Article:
Delta L=2*p*lcav p=0, ±1, ±2, (6)
with the order number p and the optical length lcav of the laser resonator.
Between the peaks, V is very small, so that here almost no interference occurs. For equal amplitudes of the interfering waves, V (Delta L=0)=1. With increasing order number p, the height K of the peaks falls off monotonically, in accordance with the relation K (Delta L)=exp(-Delta L/Lcm); in this case, Lcm is the coherence length corresponding to the spectral laser mode width. Thus, K tends towards zero for |Delta L|>>Lcm. In this case, it is assumed that the laser modes can be described by a Lorentz function.
In the case of the double-mode fiber interferometer, the place of the branches of the Michelson interferometer is occupied by the LP01 mode and the LP11 mode. With increasing effective fiber length l, the path difference Delta L=l(n(LP01)-n(LP11)) between the modes increases linearly with L. The interference contrast V (l) as a function of the effective fiber length then passes through the same series of peaks as in the case of the Michelson interferometer. The maxima are situated at effective fiber lengths
lp =2*p*lcav /(n(LP01)-n(LP11)). (7).
Consequently, the fiber length difference between adjacent peaks is
Delta l=2*lcav /Delta neff (8)
with Delta neff =n(LP01)-n(LP11).
In order that no interference effects should occur at the end of the effective length of the first double-mode fiber 5a (i.e. at its geometric start), (these would result in undesired intensity fluctuations), either the path difference Delta L which is dependent upon the effective fiber length must be very much greater than Lcm, or l must be situated at a minimum between two peaks of the function V (l).
The light intensity at the output of the tandem double-mode fiber interferometer is given by (similarly to equation (7) in the article by A. S. Gerges et al.): ##EQU2## φ1 and φ2 are the phase differences corresponding to the path differences Delta L1 and Delta L2 : ##EQU3## f0 is the mean frequency of the laser diode, and c is the velocity of light. I0 is proportional to the optical power of the laser diode. Delta L1 and Delta L2 are given by
Delta L1 =l1 *Delta n.sup.(1)eff (12)
Delta L2 =l2 *Delta n.sup.(2)eff (13)
l1 and l2 are the effective lengths of the two double-mode fibers 5a and 5b; in this case, the effective length l2 of the second double-mode fiber 4b in the Example of FIG. 1 directly corresponds to its actual, i.e. its geometric, length; Delta n.sup.(1)eff and Delta n.sup.(2)eff are the differences of the effective refractive indices of the modes in the two fibers.
As has already been mentioned, Delta n.sup.(1)eff =Delta n.sup.(2)eff =Delta neff, l1 =l2 and consequently Delta L1 =Delta L2. For a given type of fiber, l is then selected so that
V(Delta L1)=V(Delta L2)˜0 (14)
and that furthermore
V(Delta L1 +Delta L2)=˜0 (15)
In these circumstances, equation (9) reads as follows:
I=I0 (1+(1/2)V(Delta L1 -Delta L2)cos z) (16)
where z=2*pi*f0 (1/c)(Delta L1 -Delta L2).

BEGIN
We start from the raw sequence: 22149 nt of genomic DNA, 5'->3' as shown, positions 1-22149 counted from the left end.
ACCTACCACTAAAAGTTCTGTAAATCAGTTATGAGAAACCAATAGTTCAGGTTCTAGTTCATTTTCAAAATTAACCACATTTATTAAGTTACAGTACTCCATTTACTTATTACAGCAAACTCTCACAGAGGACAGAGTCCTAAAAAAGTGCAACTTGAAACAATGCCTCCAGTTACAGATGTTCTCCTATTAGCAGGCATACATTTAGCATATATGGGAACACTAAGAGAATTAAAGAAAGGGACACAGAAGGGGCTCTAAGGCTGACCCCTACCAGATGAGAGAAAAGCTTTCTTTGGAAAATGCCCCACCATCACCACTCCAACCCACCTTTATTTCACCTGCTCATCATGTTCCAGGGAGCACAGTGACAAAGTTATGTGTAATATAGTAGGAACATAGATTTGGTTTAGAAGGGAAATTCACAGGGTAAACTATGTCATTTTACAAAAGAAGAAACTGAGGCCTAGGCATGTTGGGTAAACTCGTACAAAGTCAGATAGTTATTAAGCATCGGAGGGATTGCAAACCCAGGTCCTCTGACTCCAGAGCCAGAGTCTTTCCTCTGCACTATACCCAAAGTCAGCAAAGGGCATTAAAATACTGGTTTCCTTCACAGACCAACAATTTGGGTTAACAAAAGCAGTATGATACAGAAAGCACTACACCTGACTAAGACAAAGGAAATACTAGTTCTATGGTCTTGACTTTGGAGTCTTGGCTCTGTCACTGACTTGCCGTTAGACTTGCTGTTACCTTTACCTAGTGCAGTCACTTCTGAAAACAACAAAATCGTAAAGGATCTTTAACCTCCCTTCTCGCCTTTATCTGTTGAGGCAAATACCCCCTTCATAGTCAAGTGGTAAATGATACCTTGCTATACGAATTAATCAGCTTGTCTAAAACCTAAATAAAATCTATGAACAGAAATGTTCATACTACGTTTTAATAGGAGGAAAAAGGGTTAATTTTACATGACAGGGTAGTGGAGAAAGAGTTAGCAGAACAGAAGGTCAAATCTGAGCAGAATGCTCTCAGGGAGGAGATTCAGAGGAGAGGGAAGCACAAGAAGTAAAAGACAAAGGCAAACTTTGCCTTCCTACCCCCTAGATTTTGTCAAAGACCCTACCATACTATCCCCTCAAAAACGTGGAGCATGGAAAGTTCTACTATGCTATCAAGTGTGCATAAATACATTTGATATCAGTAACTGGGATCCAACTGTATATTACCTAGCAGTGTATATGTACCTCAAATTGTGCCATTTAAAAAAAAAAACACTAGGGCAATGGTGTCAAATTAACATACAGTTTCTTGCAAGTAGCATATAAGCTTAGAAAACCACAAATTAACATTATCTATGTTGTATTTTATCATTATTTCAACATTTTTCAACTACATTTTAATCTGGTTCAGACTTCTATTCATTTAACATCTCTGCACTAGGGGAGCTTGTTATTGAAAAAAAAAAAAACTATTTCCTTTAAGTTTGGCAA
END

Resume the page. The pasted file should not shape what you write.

Accordingly, the tandem double-mode fiber interferometer behaves as a single interferometer with the path difference Delta L=Delta L1 -Delta L2, with the difference that the interference contrast is reduced by a factor of 2. The intensity I according to equation (16) is diagrammatically represented in FIGS. 3A and 3B. FIG. 3A shows the direct region about Delta L1 -Delta L2 =0 (order p=0; |Delta L1 -Delta L2 |≦a few 100 μm). FIG. 3B represents a larger section from the range of values of Delta L1 -Delta L2, with "interference packets" of higher order (|p|≦0).
For comparison purposes, a few numerical values for the tandem double-mode fiber interferometer are contrasted with the Michelson interferometer hereinbelow:
The half-value width of the peaks in the function V (Delta L) is in the order of magnitude of 200 μm in air for many commercial multimode laser diodes. The optical length lcav of the laser resonator is approximately 1 mm. The spacing of two maxima is accordingly approximately 2 mm. The height K of the maxima usually falls within the first 10 orders (|p|≦10) to values of a few percent. The interference contrast, e.g. at the minimum between the maxima of seventh and eighth order of the function V, is, for a series of laser diodes for laser powers in the region of the nominal power, in the order of magnitude of 0.001 or smaller.
The difference Delta neff =n(LP01)-n(LP11) of the effective refractive indices is greatly dependent upon the type of fiber. For a double-mode fiber for a wavelength lambda of 780 nm, it may roughly be in the range between 0.001 and 0.015.
For a fiber with, for example, Delta neff =0.01, the following parameters emerge: the half-value width of the peaks of the function V(l) corresponds to a fiber length difference in the order of magnitude of (200 μm)/Delta neff =2 cm. In order that the total path difference Delta L1 -Delta L2 of the tandem interferometer should still definitely be situated within the zero-order (p=0) "interference packet", accordingly the effective lengths of the two double-mode fibers 5a and 5b should be in precise agreement with one another to an accuracy of a few millimeters. In practice, such tolerances can be maintained without any problem.
The fiber length difference between two maxima of V(l) is (2 mm)/Delta neff =20 cm. The tenth order maximum accordingly occurs at an effective fiber length of 2 m. In consequence of the relatively large spacing of two maxima of V(l), the fiber lengths can easily be set so that the conditions according to equation (14) and (15) are fulfilled.